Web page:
Summary: A sermon for the 3rd. Sunday of Easter, Series C
3rd Sunday of Easter, April 18, 2010 “Series C”
Grace be unto you and peace, from God our Father and from our Lord, Jesus Christ. Amen.
Let us pray: Dear Heavenly Father, through the death and resurrection of your Son, Jesus the Christ, you defeated sin and death, and brought us new life. Like your first disciples, we need your continued direction to help us focus on this new life you would have us live. Come to us, reassure us, and empower us through your Holy Spirit, that we be faithful disciples in our present age and proclaim the depth of your love to those around us. This we ask in Christ’s holy name. Amen.
William H. Willimon, in his commentary on our texts for this morning, made the following observation. “When we think about ourselves, most of us think that our selves are the result of what we have managed to make of our lives. My self is whatever I have chosen, worked, decided, and striven to be.” End quote. [Pulpit Resource, 2010]
Of course, there is some truth to this statement. As I learned from Paul Tillich, each of us participate in developing our own destiny. Every decision that we make can influence our future. For example, my decision to go to seminary had opened some avenues for my future employment, but it also closed some other opportunities, had I chosen to go to law school or some other avenue of study. Each decision that we make closes some doors and opens others.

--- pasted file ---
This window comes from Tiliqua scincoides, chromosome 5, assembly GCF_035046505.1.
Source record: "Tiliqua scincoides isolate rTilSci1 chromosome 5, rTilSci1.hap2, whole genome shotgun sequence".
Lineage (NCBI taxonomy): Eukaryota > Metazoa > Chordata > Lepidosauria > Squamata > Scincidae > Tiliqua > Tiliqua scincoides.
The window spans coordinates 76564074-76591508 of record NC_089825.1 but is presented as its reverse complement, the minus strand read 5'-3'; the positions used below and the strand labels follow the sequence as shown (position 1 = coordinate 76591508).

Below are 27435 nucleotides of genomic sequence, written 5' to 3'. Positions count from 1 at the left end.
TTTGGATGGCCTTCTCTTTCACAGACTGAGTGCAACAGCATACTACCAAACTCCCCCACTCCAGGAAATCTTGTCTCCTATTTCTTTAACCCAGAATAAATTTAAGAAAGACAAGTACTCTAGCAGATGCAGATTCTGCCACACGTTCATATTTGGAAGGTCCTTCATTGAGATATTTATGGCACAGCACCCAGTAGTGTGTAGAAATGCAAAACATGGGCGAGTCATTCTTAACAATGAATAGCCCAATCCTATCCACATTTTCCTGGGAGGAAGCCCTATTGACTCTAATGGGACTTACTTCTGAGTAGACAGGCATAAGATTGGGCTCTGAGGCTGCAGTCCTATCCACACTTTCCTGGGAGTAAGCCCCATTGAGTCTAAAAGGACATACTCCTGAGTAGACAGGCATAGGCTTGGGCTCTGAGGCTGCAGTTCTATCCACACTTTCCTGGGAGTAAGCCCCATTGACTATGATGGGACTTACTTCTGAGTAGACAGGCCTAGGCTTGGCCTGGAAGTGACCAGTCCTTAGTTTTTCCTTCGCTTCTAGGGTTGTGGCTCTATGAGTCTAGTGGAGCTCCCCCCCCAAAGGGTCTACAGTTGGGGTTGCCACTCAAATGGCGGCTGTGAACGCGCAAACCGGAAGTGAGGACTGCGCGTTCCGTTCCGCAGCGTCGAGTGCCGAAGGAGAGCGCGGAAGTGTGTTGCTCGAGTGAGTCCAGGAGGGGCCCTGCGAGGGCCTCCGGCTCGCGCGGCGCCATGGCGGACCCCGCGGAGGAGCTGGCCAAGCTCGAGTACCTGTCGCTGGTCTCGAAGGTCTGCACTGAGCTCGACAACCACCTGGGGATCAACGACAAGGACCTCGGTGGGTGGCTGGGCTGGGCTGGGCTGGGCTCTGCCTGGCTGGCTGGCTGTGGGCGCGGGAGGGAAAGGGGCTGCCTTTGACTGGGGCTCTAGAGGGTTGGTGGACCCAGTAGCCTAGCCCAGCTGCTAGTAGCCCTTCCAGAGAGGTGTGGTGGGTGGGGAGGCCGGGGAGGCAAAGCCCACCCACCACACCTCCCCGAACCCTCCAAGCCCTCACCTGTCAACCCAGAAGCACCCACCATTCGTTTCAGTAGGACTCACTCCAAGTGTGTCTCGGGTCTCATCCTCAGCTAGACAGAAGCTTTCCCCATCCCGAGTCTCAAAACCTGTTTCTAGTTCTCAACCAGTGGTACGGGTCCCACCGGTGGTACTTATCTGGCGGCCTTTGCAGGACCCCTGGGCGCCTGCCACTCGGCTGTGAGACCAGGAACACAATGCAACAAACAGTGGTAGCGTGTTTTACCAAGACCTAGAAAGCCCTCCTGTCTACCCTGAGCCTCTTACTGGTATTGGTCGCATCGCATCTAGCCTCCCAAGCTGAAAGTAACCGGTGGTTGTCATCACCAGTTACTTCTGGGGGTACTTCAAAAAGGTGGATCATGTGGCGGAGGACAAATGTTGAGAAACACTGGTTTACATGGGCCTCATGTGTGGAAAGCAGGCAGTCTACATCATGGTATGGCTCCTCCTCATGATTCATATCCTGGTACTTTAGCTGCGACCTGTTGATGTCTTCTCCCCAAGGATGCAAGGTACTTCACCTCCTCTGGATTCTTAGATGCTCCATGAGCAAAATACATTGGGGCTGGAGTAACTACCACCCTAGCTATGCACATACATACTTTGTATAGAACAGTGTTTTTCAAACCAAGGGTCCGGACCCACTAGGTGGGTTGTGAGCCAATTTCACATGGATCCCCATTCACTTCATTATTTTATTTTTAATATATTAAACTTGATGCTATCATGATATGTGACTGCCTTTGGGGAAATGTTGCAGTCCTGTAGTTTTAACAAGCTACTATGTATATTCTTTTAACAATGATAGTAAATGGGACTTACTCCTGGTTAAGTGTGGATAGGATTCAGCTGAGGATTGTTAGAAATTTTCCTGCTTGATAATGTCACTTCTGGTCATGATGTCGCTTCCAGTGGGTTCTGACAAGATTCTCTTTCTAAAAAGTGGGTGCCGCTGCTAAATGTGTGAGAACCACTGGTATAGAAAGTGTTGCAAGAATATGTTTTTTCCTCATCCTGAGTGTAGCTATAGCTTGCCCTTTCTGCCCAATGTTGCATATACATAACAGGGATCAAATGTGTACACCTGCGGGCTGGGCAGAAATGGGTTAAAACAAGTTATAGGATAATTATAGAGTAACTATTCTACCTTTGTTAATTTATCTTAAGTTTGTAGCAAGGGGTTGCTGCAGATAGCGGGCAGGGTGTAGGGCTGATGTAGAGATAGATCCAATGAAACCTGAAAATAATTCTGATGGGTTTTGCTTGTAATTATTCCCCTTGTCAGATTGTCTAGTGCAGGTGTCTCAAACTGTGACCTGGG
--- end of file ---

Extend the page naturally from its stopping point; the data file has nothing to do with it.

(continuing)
But Tillich also asserted that there are other forces that work to direct our
lives that are beyond our control, which may be either positive or negative. For example, we know that crime and violence can wreak havoc upon a person’s life, as well as economic downturns. At the same time, Tillich knew the power of God’s grace, that could intervene in the life of an individual to enable that person to change their life in a more positive direction.
It is this positive intervention of God’s grace into our lives that seems to be the basis of our lessons for this morning. In all of the resurrection stories that are recorded in Scripture, there is no indication that the dejected disciples are looking for the risen Christ. The events that led up to Good Friday and our Lord’s crucifixion, was one of those negative influences upon their lives that derailed their expectations for the future. The death of Jesus destroyed their hopes and dreams, and left them in a state of depression.
But God did not leave them desolate. The risen Christ came back to the disciples, and because of this intervention of God’s grace into their lives, and through the power of God’s Spirit, they were given a new direction and a new purpose for their lives. God turned their despair and lack of hope into a more positive and meaningful direction. And as a result, they became the first apostles of the Christian church.
The same dynamic is at work in our lesson from Acts, in which Saul is on his way to Damascus, pursuing what he believed to be his destiny as a good Pharisee, to purge the synagogues of the heresy of all who came to believe in this ridiculous claim of the resurrection of Jesus the Christ. Paul felt secure in his life, informed by solid study of the Torah, which led him to embrace his mission with zeal.